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New “Safe Stance” program keeps seniors on their feet

By Cindy Mindell

NEW HAVEN – For more than 40 years, the Tower One/Tower East senior living community – also known as The Towers – has provided housing and services for older adults throughout Greater New Haven, grounded in Jewish tradition. In that time, its offerings have expanded to include a full kosher dining experience, on-site assisted living services, physical and occupational therapy, speech pathology, and adult social services, as well as a broad range of activities and programs.

Now, The Towers is turning its attention to an issue critical to healthy aging.

“With the average age of the current U.S. population continuing to rise, so does the incidence of fall-related injuries and deaths,” explains Mark Garilli, president and CEO of The Towers. “More than one-third of adults aged 65 years and older fall each year, and 25 percent of them end up in nursing homes within a year.”

By 2040, falls are projected to increase by 50 percent over the current average, with related healthcare costs estimated to increase to $240 billion nationally.

In response, The Towers recently implemented a fall-prevention program for its residents. The pilot program has already established a track record, reducing falls and emergency-room visits, and precluding the need to move residents to a level of care requiring more supervision. After conducting a needs assessment among residents and in the community, it became clear that there was more to be done to reduce the incidence of fall-related injuries.

With the success of the pilot program in house, The Towers decided to take it on the road.

“We looked at where we thought we could have the largest impact outside of our four walls,” says Garilli. “It didn’t take long to move to our wellness program and select fall prevention as the primary target for supporting seniors in the community.”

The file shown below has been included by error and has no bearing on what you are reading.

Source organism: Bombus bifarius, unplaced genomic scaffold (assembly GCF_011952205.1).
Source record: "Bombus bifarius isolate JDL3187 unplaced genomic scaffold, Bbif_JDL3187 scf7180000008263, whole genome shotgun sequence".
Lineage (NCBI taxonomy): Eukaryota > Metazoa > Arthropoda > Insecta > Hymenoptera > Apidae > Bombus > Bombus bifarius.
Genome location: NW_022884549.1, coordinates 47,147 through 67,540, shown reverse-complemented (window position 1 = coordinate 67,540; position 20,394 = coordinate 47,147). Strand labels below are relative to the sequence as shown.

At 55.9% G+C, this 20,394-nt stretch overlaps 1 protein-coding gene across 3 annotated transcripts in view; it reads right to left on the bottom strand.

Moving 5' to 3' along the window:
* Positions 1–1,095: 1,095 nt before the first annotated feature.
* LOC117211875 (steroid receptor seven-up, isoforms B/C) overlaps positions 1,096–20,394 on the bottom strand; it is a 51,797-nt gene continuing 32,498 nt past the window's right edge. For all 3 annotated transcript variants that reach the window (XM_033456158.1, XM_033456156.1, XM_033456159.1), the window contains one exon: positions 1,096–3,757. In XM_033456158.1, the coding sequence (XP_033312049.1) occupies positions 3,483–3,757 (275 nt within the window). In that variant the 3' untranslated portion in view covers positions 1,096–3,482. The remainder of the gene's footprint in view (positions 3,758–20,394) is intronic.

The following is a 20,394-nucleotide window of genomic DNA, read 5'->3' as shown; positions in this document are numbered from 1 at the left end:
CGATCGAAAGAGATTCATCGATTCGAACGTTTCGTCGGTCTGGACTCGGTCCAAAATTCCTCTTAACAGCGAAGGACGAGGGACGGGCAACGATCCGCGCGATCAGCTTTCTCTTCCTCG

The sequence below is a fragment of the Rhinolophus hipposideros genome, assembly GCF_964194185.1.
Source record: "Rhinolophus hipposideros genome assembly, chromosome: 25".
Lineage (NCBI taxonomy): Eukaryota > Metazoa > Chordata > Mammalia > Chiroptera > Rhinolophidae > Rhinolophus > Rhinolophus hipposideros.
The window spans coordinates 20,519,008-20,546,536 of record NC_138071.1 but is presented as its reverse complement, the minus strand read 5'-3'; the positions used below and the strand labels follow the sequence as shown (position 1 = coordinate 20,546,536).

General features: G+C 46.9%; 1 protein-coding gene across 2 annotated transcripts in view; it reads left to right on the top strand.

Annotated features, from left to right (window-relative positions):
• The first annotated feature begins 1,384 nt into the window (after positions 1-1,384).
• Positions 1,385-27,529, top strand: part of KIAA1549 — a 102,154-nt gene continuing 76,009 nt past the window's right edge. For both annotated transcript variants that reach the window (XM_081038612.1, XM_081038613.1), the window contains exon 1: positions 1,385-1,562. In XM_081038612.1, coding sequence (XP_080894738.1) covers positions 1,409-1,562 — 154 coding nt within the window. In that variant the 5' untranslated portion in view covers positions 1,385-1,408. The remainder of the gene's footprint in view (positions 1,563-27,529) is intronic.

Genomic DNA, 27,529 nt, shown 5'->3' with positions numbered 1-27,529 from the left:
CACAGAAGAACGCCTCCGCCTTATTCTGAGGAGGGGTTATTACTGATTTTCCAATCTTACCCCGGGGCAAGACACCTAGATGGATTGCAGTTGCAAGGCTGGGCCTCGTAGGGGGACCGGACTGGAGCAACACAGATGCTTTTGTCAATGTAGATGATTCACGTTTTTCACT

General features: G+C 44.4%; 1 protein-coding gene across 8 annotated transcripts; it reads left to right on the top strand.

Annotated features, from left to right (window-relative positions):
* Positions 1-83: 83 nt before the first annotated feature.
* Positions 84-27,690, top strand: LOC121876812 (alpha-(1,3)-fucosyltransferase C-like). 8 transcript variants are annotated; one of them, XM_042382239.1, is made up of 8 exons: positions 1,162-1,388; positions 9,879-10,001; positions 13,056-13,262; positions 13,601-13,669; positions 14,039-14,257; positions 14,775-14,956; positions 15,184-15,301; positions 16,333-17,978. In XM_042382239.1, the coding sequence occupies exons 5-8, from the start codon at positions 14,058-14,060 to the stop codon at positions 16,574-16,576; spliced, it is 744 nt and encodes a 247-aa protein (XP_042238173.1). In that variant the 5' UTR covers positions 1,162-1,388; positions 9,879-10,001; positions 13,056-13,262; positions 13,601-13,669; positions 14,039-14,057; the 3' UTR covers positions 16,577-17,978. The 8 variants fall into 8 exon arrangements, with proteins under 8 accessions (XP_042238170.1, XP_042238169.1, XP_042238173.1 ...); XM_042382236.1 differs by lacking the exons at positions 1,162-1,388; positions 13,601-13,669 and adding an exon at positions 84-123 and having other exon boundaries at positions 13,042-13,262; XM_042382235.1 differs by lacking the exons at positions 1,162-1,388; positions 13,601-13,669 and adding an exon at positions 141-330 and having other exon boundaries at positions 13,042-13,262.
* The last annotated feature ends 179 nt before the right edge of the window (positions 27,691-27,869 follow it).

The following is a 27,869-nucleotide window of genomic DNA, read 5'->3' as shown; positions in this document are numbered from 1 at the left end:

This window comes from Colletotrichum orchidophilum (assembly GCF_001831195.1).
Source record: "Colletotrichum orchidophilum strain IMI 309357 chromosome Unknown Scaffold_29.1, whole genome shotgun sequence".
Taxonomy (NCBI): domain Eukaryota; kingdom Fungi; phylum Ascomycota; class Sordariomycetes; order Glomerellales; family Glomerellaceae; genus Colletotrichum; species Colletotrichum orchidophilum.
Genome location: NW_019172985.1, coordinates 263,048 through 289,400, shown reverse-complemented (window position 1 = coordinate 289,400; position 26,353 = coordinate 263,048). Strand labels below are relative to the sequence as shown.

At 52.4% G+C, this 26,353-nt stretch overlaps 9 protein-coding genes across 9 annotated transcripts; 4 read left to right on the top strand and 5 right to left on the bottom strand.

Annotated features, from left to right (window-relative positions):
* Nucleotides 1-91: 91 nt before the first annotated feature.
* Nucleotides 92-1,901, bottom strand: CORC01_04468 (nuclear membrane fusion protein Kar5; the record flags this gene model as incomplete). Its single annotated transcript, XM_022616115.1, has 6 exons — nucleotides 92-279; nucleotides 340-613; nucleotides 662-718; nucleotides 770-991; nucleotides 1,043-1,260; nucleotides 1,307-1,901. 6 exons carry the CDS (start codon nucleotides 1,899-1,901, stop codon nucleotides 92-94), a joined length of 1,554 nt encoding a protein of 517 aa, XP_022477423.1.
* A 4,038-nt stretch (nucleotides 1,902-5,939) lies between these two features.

Last autumn, when The Towers decided to apply for a matching grant from the Jewish Federation and Foundation of Greater New Haven, administration reached out to donors, particularly those with an interest in wellness. The response was overwhelming, Garilli says, and the funding resulted in the creation of the Safe Stance Towers Fall Prevention Program.

The Safe Stance program is based on recommendations from the United States Centers for Disease Control and Prevention, the National Safety Council, the United States Consumer Product Safety Commission, and the research protocols of several university programs. Garilli and his staff wanted to focus on specific aspects of fall prevention, building their program around five objectives: education for seniors, family members, and caregivers on all aspects of fall prevention; targeted exercise programs; medication management and assessments in partnership with healthcare providers; monitoring visual acuity; and home hazard assessments and modifications.

The free sessions are presented by local certified instructors, including a rehabilitation provider, optometrist, and pharmacist, with each session presented twice in Hamden, at Temple Beth Sholom and Congregation Mishkan Israel.

With the Safe Stance Towers Fall Prevention Series Program as a first step in reaching isolated seniors in the community, Garilli says that The Towers is expanding its outreach efforts in other ways. A recent partnership with Jewish Family Service of Greater New Haven brings Kosher Meals on Wheels to homebound seniors. The Towers has teamed up with the local Helping Hands Community Thrift Store and Donation Bank to get gently used furniture and clothing from staff, residents, and family members to people in need in the community. For several years, The Towers has been working with other Jewish Federation-affiliated agencies to provide intergenerational programming for its senior residents and kids at Ezra Academy (Woodbridge), Southern Connecticut Hebrew Academy (Orange), and Camp Laurelwood (Madison).

“Everything we do at The Towers is in an effort to keep our seniors living independent and fulfilling lives and we owe it all to the generosity of our donors and the skill set of our service providers,” says Garilli.

On that note, Garilli offers two important fall prevention tips:

Be aware of your surroundings and identify fall hazards in your everyday environment and do your best to either eliminate the hazard or make a mental note to work around it.

Stay in tune with your physical abilities. Don’t take on more than your body can handle, and exercise to prepare you for your activities of daily living.

Safe Stance Towers Fall Prevention Series: Wednesdays or Thursdays, April 22 – May 28. For more information and/or a schedule/ of programs, contact: towerone.org or (203) 772-1816, ext. 280.

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